Poingdestre

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Poingdestre family page


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Some claim that this is a name which is endemic to Jersey, but all the evidence points to its having been present in Normandy before it reached the island with the appearance in 1180 C.E. of Ricardus Poindestre in the Norman Pipe Rolls-Henry II published by the pipe Roll Society in 2004. See page 5. Also, Everard & Holt, in Jersey 1204 (published 2004) suggest that landed farmers in Normandy also had lands in the Channel Islands. The seasonal differences between parts of Normandy and the Islands extended their ability to grow crops. This is a possible reason why the name is found in Normandy and Jersey.

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A 19th century portrait of an unknown Mrs Poingdestre


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Colonel Poingdestre

Origin of Surname

The Rev George Balleine believes that Poingdestre means right fist, suggesting a pugnacious person. Guy de Gruchy wrote, in 1922, in manuscript notes, of Poingdestre: "It probably means right fist", which does indeed seem to be the general consensus. The fist is found on samples of the family crest of this family.

An explanation claimed by some authorities and popular in Victorian times, is that the surname is derived from the Latin word "punge", meaning to "Spur" and the French word "destrier", meaning "a steed or Courser". Its literal meaning under this reasoning would be "Spur the Steed" and it would probably have been originally used as a nickname.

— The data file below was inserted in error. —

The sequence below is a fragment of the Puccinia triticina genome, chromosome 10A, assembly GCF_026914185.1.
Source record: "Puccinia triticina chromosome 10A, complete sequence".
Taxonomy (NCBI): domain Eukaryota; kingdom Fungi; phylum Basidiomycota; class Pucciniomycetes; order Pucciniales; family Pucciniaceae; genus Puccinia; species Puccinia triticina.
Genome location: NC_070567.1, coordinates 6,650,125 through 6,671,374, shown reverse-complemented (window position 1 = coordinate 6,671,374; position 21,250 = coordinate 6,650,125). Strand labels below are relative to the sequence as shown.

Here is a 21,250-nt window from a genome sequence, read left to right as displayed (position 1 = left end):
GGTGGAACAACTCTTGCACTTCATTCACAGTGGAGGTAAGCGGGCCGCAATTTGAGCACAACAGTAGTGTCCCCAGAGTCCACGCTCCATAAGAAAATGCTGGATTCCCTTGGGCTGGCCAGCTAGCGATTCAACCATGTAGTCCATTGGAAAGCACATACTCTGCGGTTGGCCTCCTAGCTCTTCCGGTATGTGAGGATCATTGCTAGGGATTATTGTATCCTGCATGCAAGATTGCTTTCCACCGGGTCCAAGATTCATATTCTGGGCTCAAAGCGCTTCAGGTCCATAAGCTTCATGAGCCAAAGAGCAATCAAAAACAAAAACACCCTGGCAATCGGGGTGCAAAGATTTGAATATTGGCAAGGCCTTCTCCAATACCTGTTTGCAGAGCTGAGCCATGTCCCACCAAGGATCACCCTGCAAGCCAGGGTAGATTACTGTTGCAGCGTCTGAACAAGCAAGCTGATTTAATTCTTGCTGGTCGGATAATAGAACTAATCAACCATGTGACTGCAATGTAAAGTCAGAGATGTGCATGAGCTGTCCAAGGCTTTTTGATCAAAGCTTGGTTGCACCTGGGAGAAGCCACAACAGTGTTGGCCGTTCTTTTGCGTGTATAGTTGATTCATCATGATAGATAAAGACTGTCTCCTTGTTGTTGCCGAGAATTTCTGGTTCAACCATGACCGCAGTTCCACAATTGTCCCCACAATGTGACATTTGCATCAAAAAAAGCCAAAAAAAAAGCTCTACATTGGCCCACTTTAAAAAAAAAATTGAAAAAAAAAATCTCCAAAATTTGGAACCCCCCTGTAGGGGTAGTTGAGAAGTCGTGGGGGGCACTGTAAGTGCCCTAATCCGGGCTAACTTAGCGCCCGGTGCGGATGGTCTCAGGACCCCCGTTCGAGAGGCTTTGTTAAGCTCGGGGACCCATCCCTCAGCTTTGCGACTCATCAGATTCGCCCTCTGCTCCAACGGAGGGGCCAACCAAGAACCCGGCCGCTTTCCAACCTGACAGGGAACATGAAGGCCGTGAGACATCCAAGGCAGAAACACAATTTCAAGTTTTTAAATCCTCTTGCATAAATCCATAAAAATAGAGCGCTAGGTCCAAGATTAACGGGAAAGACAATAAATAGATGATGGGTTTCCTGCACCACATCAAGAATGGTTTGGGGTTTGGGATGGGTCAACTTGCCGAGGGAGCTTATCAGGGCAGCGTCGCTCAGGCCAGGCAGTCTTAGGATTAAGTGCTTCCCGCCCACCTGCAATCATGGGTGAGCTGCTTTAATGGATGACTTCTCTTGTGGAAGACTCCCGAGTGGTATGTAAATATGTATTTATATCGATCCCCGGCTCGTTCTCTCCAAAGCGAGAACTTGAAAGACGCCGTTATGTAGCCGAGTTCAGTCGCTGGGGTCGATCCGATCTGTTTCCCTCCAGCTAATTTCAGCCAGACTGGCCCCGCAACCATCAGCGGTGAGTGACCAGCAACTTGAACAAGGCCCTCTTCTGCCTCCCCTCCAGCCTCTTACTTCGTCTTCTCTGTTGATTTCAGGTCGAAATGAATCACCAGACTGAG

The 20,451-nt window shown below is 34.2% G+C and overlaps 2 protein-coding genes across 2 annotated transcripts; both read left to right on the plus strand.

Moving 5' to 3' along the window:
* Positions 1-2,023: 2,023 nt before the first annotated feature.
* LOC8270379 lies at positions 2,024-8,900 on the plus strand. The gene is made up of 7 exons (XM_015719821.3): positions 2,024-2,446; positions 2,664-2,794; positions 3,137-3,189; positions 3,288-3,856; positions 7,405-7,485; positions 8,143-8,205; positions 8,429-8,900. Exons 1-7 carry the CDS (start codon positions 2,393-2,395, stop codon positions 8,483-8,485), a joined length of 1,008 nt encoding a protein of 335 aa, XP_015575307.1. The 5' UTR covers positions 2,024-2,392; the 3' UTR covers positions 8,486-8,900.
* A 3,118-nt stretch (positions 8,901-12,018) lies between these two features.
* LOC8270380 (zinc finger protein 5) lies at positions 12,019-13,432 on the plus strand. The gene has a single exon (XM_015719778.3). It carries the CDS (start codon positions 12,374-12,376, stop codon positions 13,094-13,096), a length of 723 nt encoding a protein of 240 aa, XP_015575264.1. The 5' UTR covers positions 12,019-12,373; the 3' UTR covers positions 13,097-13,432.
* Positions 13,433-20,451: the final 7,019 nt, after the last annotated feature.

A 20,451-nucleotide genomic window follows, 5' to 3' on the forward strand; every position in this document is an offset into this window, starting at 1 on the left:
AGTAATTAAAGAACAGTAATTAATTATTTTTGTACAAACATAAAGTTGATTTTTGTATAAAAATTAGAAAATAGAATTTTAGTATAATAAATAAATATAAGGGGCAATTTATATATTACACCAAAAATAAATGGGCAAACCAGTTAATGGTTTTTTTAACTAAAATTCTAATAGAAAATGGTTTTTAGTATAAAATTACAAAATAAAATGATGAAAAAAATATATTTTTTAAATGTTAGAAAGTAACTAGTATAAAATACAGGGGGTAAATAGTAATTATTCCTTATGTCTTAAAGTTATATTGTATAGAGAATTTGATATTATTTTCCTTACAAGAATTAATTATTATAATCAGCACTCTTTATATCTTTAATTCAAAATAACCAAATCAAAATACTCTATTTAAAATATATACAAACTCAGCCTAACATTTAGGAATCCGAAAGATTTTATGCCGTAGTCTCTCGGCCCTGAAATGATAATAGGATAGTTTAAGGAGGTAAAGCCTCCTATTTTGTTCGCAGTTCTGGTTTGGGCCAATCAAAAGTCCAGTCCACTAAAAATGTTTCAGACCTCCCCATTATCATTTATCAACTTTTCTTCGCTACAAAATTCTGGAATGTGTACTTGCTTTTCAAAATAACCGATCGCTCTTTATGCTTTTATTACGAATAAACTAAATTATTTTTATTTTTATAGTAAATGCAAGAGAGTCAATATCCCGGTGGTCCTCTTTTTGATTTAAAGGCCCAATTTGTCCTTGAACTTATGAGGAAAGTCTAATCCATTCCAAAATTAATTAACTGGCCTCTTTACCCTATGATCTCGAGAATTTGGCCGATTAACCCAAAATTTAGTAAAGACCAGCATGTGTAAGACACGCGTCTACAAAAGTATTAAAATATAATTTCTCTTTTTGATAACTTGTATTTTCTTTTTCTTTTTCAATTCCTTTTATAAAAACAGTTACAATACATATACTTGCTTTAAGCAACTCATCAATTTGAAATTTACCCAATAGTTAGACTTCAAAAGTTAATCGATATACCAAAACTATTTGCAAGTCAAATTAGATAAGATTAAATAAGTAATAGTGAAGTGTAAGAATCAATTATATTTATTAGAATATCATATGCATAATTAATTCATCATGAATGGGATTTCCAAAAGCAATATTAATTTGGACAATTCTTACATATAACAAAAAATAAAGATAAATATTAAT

Some also consider, however, that the name originated in the heraldic term 'point dexter' one of the nine chief points of escutcheon or shield. The name is also frequently given the significance of "the right hand" from this last mentioned source, dexter being the heraldic term for 'right'. Why a man should derive his surname from a point of escutcheon or shield is hard to determine.

There is not a little dispute over how the name should be pronounced. During medieval times it is believed that it was probably pronounced "Pon'dest", becoming "Pon`daitr". The French pronunciation is closer to "Pwang’dest’’ or "Pwang`daitr", and this is how the name was pronounced among French-speaking Jerseymen in the 19th and early 20th centuries. By way of contrast, in Jersey`s Norman-French language it was, and is still, pronounced "Po`daitr". Today among Jersey`s English-speaking population, the pronunciation of Poingdestre, as with many old island names, has drifted to a form with an anglicized influence, in this case, towards "Poin’chester". There are even slight variations among Jèrriais speakers, often reflecting which part of the Island they come from, on how exactly to pronounce this and other old Jersey names, but there are now so few of them that it is a somewhat academic question. Members of the Poingdestre family themselves invariably say ‘poinchester’ with the stress on the first syllable.

Early records